The question is an eternal one, but it is particularly relevant during the holiday season: Can money buy happiness?
New research offers a nuanced answer: it depends on what, exactly, brings you joy.
"What seems to be the case is that your wealth predisposes you to different kinds of happiness," lead author Paul Piff, a psychologist at the University of California–Irvine, said in announcing the results.
He reports wealthier people find joy "in their accomplishments, status, and individual achievements," while the less-well-off find it "in their relationships—their ability to care for and connect with others."
Reflecting that difference, a large national survey finds poorer people are more likely to report they regularly experience compassion, love, and awe. It appears being overwhelmed by wonder is easier once you've distanced yourself from egotistic concerns.
The study, published in the journal Emotion, featured 1,519 participants, taken from a pool that was representative of the United States' population. All reported their annual household income by placing it in one of 19 categories ranging from under $5,000 to more than $175,000.
They were then presented with 21 statements, which were designed to measure their tendency to experience seven distinct positive emotions. These included amusement ("Many things are funny to me"), compassion ("Nurturing others gives me a warm feeling inside"), pride ("It feels good to know people look up to me"), and love ("I develop strong emotions towards people I can rely on"). They responded to each using a scale of one (strongly disagree) to seven (strongly agree).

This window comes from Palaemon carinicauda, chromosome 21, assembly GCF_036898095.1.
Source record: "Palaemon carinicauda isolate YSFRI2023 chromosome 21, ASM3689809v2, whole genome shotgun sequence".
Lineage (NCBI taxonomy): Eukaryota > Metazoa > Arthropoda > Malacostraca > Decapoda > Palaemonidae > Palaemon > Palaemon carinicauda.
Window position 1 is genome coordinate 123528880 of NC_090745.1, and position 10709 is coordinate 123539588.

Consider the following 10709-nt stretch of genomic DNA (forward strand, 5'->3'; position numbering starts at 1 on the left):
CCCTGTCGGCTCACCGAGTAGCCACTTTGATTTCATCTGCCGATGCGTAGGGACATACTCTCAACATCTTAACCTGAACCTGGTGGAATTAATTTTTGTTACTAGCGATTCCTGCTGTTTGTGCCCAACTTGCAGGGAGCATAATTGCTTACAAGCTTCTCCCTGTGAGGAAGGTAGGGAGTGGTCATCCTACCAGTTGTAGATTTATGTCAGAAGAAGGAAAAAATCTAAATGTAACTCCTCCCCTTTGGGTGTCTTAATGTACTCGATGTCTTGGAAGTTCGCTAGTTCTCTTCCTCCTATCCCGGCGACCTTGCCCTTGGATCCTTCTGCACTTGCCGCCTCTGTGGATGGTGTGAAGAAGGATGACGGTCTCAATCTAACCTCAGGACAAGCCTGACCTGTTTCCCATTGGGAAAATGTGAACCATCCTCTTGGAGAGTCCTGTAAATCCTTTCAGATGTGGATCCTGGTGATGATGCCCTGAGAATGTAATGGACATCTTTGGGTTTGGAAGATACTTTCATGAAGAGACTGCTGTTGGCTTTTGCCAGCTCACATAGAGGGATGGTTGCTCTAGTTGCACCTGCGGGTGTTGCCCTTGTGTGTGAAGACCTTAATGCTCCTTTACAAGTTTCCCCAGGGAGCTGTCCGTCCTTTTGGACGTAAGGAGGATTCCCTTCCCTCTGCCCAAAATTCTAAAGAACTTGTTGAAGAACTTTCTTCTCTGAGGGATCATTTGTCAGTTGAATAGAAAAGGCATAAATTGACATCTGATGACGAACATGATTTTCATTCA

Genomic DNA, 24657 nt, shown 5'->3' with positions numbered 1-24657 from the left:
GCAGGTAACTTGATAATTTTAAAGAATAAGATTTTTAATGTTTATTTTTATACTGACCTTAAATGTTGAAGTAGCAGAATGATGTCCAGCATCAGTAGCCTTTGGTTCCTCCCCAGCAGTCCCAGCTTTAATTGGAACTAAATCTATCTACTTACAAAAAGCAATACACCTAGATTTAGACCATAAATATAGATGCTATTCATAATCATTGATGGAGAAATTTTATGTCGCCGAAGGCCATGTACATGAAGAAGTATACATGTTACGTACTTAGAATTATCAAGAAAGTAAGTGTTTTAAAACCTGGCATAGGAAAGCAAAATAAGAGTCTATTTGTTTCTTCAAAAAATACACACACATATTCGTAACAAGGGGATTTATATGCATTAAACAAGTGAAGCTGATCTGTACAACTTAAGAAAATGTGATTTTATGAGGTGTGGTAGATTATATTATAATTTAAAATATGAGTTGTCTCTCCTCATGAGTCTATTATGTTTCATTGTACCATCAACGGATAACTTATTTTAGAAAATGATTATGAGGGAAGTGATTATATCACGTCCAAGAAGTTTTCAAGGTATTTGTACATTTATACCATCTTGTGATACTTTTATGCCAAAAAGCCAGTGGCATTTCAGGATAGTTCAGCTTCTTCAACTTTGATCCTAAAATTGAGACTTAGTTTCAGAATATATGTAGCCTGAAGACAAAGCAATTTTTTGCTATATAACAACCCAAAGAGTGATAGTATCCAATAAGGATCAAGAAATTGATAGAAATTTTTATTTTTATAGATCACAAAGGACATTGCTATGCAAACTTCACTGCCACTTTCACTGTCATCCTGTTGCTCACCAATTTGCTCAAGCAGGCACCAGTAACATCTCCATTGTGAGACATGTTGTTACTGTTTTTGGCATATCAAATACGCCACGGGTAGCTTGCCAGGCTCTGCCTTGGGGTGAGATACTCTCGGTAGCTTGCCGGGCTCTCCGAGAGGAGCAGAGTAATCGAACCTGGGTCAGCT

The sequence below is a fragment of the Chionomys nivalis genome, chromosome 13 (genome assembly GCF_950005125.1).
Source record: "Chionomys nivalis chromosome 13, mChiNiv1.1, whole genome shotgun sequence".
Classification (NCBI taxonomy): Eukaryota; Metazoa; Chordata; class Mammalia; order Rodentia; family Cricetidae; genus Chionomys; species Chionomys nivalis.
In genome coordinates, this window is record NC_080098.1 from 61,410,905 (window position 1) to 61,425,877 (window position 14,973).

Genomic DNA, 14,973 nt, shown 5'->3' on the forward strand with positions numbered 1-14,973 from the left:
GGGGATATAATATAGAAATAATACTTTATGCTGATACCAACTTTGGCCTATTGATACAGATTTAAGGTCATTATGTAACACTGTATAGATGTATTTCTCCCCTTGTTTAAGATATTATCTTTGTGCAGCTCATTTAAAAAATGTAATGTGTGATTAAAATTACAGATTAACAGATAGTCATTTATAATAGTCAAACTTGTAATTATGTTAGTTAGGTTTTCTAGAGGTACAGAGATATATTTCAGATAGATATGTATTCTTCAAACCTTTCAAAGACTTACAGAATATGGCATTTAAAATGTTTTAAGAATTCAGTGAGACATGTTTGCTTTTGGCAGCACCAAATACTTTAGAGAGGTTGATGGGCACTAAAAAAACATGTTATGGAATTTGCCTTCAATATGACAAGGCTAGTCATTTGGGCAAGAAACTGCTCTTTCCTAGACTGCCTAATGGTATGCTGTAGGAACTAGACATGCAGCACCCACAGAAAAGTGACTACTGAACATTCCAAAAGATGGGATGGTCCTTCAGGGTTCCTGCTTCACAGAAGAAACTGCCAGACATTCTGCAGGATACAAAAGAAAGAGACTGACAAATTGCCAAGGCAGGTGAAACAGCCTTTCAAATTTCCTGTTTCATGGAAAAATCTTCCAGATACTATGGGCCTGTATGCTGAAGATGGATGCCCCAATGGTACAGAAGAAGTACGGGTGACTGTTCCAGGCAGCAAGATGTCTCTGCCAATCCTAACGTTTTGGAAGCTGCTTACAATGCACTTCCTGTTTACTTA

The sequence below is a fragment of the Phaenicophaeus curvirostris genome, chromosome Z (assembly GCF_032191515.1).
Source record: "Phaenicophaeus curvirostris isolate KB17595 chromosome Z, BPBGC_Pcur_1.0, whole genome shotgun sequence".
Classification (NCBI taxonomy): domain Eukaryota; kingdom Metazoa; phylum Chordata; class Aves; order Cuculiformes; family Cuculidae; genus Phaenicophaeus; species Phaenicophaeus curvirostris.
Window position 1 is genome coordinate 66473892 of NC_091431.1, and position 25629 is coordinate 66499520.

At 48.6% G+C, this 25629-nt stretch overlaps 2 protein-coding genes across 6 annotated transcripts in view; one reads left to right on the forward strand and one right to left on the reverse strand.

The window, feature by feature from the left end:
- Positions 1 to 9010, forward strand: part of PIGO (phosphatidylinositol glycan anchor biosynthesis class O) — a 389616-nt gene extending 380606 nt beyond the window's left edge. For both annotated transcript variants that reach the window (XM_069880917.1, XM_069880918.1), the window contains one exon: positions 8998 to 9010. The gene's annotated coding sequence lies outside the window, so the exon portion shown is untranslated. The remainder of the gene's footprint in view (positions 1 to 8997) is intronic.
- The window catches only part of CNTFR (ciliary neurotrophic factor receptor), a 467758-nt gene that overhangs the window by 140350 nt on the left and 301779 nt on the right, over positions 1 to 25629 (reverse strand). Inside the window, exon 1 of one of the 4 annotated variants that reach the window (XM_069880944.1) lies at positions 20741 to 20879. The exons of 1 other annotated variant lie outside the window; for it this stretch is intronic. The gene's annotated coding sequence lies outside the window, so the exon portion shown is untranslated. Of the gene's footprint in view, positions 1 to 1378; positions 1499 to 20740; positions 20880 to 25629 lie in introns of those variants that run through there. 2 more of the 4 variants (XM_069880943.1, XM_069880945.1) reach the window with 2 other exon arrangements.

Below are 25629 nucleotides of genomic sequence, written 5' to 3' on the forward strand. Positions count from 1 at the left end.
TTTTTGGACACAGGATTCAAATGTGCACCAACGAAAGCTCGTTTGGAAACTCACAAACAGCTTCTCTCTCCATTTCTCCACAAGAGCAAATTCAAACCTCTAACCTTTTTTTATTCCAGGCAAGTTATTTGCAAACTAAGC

People from higher-income households scored higher on pride, amusement, and contentment. But, by their own estimates, they scored lower on compassion. (The one measure that was unaffected by social class was enthusiasm.)
"We also found that social class negatively predicted love—the first demonstration that lower-class individuals are more prone to positive feelings of attachment and emotional intimacy," the researchers write.
Furthermore, "lower-class individuals reported experiencing more awe than their upper-class counterparts," they add. "This is intriguing, given findings indicating that upper-class individuals are more prone to narcissism—self-regarding tendencies that may rein in propensities towards awe."
These results held true even after taking into account a variety of factors that could impact happiness, including age, gender, religiosity, and political ideology.
The findings raise many interesting questions. Do people who are driven by self-centered emotions as pride strive harder to earn more? Are different values typically taught in wealthy and less-wealthy households? Or do humans instinctively search for happiness, and find it wherever they can?
"Pride and contentment may reflect upper-class individuals' desire for independence and self-sufficiency," Piff and co-author Jake Moskowitz conclude. "Increased love and compassion may help lower-class individuals form more harmonious, interdependent bonds to help cope with their more threatening environment."
Or as Porgy puts it in the Gershwins' Porgy and Bess: "I got plenty of nothin', and nothin's plenty for me."